|11-23-2012 02:40 PM|
|against all odds||i feel that a big block can be procured for under $2000 and after factoring in the extra mounts, brackets, time etc. for the BOP engines i think the savings will be even more.|
|11-22-2012 05:39 PM|
|11-22-2012 04:55 PM|
|against all odds||
If you really are into bop and want to go that way, then by all means proceed.
i'm just looking at it from a practicality standpoint; A big-block chevy can be found just as cheap if not cheaper than bop 455's.
|11-22-2012 02:17 PM|
|11-22-2012 10:35 AM|
|LATECH||I like your style.|
|11-22-2012 10:14 AM|
|bwconnell||I am also in the process of a frame-up restoration of another 85 chevy k20. It has a 12 inch suspension lift w/ 42s. Thinking about a 5.9 cummins for this one. Any ideas or thoughts? Also, thanks for all the thoughts on the 400 project.|
|11-22-2012 08:35 AM|
Good tips btw, good to have some that knows Poncho motors helping out in the thread.
|11-22-2012 08:19 AM|
Putting a 472 or 500 cad motor in it would also give good results, if you had one of course.
Having a K 10 or K 20 with big tires , like 44s and trying to drag it around with a whimpy SBC just dont get it. The torque of the pontiac or caddy motor would do very well.
The pontiac makes good sense. Lots of money is spent on stroking the 350 to a 3.75 inch stroke , for more torque of course. The pontiac is allready there. Even though the pontiac is more expensive to build...
I also think the firebird mounts would be the way to go, just be sure your block has the front pads for the mounts as the 3 pads to the rearward posisiton are for the A and B body cars.
|11-22-2012 08:14 AM|
"Speaking of mounts, I used the stock Chevy mounts with the Firebird's brackets. It fit like a glove."
|11-22-2012 07:38 AM|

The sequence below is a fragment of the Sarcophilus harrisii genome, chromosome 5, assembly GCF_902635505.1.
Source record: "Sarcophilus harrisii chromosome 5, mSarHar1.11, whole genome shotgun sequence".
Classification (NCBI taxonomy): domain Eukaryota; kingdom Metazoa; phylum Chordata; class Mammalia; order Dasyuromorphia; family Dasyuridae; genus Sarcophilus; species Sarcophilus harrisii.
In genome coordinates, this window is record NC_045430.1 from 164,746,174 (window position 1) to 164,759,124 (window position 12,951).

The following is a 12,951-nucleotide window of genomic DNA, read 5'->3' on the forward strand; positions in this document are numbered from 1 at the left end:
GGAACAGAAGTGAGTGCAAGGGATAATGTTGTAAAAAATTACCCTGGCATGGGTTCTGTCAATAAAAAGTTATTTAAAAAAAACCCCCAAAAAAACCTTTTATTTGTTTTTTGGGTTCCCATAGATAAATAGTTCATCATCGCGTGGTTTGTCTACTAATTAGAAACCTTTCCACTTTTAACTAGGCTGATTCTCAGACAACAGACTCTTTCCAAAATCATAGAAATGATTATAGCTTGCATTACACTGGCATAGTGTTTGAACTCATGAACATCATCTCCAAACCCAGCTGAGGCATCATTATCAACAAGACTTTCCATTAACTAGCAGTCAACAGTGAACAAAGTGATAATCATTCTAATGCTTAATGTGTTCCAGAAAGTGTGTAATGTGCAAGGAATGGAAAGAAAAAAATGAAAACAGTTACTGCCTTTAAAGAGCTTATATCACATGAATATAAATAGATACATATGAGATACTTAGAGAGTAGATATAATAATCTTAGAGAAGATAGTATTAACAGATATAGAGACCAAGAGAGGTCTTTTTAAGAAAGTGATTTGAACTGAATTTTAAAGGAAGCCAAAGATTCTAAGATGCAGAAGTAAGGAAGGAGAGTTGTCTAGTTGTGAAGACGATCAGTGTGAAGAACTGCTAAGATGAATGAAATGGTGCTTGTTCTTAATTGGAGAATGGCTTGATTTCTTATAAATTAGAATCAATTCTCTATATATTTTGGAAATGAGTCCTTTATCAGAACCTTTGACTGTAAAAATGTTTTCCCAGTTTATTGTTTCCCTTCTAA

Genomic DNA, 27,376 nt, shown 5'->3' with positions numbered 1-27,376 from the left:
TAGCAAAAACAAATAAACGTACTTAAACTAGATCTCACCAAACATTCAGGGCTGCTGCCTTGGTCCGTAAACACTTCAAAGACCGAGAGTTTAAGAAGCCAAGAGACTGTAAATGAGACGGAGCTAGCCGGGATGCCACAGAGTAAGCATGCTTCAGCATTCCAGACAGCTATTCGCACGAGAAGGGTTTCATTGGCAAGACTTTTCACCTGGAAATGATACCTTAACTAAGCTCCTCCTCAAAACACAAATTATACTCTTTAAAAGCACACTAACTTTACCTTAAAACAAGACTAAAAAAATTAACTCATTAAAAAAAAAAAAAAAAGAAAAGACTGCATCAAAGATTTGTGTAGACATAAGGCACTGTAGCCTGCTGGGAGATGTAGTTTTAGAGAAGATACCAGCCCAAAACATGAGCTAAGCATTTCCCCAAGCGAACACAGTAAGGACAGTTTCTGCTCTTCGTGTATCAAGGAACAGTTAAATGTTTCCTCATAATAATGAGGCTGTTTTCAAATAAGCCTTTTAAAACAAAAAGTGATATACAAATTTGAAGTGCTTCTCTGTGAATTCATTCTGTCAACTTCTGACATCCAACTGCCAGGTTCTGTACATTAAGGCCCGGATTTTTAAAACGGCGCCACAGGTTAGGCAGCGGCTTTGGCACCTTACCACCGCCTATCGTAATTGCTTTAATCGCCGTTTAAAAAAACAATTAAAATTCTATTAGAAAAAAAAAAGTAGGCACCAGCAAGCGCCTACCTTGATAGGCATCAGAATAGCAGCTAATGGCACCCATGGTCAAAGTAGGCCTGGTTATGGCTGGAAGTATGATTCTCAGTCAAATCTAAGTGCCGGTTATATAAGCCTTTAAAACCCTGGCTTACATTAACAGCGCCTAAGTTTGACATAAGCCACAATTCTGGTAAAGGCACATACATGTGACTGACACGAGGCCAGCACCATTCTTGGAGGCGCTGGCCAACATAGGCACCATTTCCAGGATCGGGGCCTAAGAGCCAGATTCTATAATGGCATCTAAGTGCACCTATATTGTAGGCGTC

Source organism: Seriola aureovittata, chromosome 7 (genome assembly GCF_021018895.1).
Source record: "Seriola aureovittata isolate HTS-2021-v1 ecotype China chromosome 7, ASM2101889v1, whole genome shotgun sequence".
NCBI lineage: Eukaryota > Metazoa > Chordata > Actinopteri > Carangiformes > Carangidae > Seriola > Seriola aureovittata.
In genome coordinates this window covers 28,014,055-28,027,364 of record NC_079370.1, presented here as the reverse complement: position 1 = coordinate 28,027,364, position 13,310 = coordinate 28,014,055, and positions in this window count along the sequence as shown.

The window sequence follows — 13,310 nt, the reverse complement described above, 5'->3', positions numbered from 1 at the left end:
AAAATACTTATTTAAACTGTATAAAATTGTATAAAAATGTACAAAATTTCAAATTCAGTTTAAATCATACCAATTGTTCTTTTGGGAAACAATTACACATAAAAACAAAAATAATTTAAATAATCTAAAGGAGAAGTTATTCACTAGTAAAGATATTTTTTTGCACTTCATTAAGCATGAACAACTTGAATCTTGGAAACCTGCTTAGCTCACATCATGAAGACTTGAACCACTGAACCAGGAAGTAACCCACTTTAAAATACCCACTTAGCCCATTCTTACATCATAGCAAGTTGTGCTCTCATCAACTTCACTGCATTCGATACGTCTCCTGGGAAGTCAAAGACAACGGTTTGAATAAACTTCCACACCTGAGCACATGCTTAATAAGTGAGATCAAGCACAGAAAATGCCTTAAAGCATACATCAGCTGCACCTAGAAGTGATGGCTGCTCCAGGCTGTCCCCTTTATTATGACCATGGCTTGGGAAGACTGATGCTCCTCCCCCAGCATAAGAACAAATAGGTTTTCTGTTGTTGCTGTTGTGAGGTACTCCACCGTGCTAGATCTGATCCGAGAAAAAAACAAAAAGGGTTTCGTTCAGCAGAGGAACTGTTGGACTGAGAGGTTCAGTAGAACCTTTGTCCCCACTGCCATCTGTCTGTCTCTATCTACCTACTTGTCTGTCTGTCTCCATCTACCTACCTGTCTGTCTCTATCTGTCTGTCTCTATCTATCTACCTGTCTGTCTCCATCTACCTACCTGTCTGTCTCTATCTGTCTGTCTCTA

I have entertained thoughts of putting a pontiac motor in a chevy truck also.
Hey... they did it from the factory in 1958.
And , like was said, big power for plowing, pulling trailers etc.
I totally like the Idea, I will be watching this thread.
|11-21-2012 09:32 PM|
the 400 I have is in great condition and will be used for snowplowing and towing.
Also got a good deal on the moter. Anyone know the site to get the swap motor mounts?
|11-21-2012 09:04 PM|
I know why we did it to that truck back in the seventies, it was a no brainer. This truck pulled a 5 horse fifth-wheel trailer. They had a steep driveway that they literally couldn't drive out of with the trailer full, the 350 couldn't do it. They wanted a big block and the big blocks were BIG money. We bought the guaranteed Buick 455 with the TH400 for something like $500. If the 400 is owned already and in good running order it will pull circles around a small block.
|11-21-2012 08:51 PM|
|Valkyrie5.7||I can see where you're going but in this case to me those seem like small inconveniences. There's really no replacement for displacement and when we're talking making a full size truck go fast, it's probably going to take deep wallets or more than 350 cubes.|
|11-21-2012 08:28 PM|
|against all odds||
Well, the reason why i personally would stick with chevy is:
1) It will be much quicker than using an engine that was not originally installed in this chassis; i can install a SBC in a car that originally had one in about 4 hours. It would probably take much longer with, for example, a pontiac v-8 because you would have to hunt down the mounts. The alternator and starter are on opposite sides, so now you got to extend the wires. Yes, i know, not a big deal but it will take more time. Then we got to deal with the trans adapter.
2) It will be cheaper in that we don't have to worry about obtaining the extra parts needed. I.e., different mounts, adapters, hardware etc.
|11-21-2012 08:22 PM|
Why wouldn't you want to do this? You can find a lot of factory 400+ cube BOP motors that came ready to rock from the factory. Since we live in this "chevy-centric" world where everything gets swapped for various generations of the SBC, the other brands v8 mills can be found inexpensive because most people think that 350's are the be-all, end-all of performance motors.
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